Starting Seeds (without flimsy trays)

I have been somewhat quiet on the blog the last few weeks. My spare time has been spent preparing for gardening season and 10 weeks of being a soccer coach. I use the title “soccer coach” loosely since it is U6 (under 6 years old). It’s actually more like herding cats, only slightly more challenging (and fun). I have a feeling my blogging will be slower during the growing season, busier during the winter when I can’t get outside and need an outlet. :)

Last year, I tried starting seeds for our first “real” garden. Six raised beds, 4’x8′, sub-irrigated (post to come). The garden was quite successful, but it was not because of my seed starting. I bought several of the flimsy trays from the garden center and put them in our living room windows. Some grew, most did not. A fellow gardening friend gave me some of her 7000 successful starts (thank you, again) and I bought the rest. So, I was determined to find a better way this year–in the form of a grow light shelving area in the garage.

soil cube But, the best part of this project was the soil cube maker I stumbled upon. For about $30, I could make my own seed starting “pots” without creating waste, (waste including those flimsy trays that barely make it through one season before needing to be thrown away). I used some plastic storage tubs with clear lids–size doesn’t matter, but you will want to make sure it has enough headroom for the seedlings to grow. In the containers I used, I was able to squeeze 40 cubes in–5 x 8. A little smashing together was required, but it doesn’t matter if they aren’t perfectly square (I keep telling my OCD tendencies that this is irrelevant). :) Then, using half compost and half peat moss, add enough water to make it a sloppy concrete consistency and pack the soil cubes. Fill each cube until it’s full, then flip it into your container, press down, and you have 4 little cubes with a depression in it for the seed! Drop in one seed per cube, cover, and wait. Boom. There is enough moisture from the cube creation that you will not have to water for many days. The seeds will start germinating well before more water is needed.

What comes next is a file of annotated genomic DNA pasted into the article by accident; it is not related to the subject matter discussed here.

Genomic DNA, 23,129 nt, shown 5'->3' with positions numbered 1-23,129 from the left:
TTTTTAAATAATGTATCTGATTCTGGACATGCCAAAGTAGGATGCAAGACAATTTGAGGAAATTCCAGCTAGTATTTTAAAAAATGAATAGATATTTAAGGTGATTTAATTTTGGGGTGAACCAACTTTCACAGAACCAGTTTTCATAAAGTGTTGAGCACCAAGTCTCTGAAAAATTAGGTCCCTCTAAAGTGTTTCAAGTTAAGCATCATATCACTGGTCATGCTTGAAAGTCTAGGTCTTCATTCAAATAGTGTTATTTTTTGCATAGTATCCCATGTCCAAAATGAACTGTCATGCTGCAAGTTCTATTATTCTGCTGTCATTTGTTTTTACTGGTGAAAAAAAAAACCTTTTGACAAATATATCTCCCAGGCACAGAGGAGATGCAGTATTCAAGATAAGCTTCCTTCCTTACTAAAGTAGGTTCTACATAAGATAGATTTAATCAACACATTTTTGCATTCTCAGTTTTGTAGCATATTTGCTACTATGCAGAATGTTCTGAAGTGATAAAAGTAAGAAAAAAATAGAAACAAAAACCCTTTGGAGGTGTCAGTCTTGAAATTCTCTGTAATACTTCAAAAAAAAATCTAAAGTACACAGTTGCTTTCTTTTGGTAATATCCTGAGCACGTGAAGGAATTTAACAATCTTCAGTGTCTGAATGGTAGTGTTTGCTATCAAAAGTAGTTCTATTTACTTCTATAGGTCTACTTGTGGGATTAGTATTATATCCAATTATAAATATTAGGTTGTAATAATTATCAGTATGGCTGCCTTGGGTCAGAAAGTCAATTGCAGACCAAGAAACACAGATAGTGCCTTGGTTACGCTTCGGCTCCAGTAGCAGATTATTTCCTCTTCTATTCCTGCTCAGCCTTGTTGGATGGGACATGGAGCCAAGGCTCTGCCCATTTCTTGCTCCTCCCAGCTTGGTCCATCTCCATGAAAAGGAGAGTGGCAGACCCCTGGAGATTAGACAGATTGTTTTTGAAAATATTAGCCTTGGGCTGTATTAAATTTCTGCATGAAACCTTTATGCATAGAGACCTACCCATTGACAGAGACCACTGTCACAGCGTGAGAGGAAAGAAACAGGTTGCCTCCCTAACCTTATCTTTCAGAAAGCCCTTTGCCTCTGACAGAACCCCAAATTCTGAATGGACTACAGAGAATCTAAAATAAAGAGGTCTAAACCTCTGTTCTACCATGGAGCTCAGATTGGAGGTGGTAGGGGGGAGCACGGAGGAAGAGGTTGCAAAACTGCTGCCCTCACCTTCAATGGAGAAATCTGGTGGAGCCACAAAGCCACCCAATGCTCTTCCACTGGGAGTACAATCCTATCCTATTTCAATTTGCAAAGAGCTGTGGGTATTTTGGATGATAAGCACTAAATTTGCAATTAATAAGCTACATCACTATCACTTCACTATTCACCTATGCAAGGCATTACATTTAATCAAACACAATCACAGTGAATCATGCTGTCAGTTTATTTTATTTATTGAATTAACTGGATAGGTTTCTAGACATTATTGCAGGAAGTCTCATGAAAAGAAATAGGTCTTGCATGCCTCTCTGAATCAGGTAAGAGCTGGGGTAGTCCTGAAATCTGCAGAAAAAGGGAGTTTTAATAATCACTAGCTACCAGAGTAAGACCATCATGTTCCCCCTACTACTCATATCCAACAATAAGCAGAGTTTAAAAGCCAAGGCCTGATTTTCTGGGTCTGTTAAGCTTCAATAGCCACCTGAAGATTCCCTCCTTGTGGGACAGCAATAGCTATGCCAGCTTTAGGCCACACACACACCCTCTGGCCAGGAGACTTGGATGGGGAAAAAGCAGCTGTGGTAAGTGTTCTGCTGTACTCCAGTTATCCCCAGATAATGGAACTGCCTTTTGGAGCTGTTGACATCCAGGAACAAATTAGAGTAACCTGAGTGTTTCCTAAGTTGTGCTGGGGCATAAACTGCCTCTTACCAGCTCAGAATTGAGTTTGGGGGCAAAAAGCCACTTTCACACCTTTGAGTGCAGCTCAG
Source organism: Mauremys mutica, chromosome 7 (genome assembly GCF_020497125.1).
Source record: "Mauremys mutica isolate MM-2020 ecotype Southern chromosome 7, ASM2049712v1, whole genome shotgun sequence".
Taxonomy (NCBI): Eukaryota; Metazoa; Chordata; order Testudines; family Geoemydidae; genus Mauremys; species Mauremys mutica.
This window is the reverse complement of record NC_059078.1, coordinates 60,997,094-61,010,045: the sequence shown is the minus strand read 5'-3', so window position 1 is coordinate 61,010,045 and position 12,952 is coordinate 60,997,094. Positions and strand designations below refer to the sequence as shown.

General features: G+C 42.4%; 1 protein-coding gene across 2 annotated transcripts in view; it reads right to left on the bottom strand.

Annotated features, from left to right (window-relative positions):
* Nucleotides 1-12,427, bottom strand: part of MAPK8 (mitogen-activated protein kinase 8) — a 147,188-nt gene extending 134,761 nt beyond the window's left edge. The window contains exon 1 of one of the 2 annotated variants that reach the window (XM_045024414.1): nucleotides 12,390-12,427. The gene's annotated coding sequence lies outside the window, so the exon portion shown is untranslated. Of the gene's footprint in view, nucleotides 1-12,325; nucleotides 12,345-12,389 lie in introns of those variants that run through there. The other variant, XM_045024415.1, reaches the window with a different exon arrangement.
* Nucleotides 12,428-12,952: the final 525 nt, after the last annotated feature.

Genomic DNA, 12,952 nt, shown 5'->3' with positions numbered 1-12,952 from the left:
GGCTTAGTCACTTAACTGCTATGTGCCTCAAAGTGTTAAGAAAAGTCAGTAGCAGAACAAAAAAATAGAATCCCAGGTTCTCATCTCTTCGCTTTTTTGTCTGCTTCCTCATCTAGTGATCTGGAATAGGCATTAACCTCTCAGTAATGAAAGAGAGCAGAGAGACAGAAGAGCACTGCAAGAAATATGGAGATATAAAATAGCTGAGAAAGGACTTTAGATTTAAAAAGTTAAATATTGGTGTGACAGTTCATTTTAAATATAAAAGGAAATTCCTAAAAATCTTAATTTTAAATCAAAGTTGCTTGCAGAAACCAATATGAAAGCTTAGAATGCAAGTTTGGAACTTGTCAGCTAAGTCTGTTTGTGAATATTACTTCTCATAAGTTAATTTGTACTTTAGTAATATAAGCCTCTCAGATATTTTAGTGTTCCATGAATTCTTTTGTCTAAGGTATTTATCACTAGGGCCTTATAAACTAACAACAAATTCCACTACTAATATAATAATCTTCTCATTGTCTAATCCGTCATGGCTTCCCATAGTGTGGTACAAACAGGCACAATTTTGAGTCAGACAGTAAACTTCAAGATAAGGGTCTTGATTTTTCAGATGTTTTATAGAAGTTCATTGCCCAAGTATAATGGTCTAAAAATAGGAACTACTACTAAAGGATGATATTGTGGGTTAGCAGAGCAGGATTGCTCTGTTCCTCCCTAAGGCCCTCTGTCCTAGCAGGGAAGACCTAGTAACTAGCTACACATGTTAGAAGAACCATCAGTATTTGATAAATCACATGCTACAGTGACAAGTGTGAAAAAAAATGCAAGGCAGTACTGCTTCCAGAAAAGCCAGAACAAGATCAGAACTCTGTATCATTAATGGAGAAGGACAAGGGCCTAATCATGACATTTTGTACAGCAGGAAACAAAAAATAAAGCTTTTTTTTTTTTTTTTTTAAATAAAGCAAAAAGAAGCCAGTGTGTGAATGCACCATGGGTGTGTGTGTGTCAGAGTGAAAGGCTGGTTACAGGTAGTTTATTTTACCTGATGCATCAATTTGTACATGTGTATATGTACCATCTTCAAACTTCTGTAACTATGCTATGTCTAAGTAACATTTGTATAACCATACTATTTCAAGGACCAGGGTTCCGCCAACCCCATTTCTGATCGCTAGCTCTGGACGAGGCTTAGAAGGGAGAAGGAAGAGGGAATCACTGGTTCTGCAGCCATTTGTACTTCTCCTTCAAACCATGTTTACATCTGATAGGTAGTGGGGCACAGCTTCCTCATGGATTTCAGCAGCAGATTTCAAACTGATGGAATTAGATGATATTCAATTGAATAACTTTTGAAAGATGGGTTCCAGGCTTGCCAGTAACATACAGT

I placed mine in the garage under a LED shop light and a LED red/blue grow light. grow lightI used all LED lighting to reduce energy use. Seedlings can start with just the shop light, but the additional grow light gives the extra boost needed after they start growing and is critical for blooming (do you smell my next project brewing? LOL).

Supply Links:

socket outletSoil cube maker
LED grow light
LED shop light (I bought mine at Costco for under $40)
I plugged 3 grow lights into an outlet socket and a power strip.



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Seed Starting

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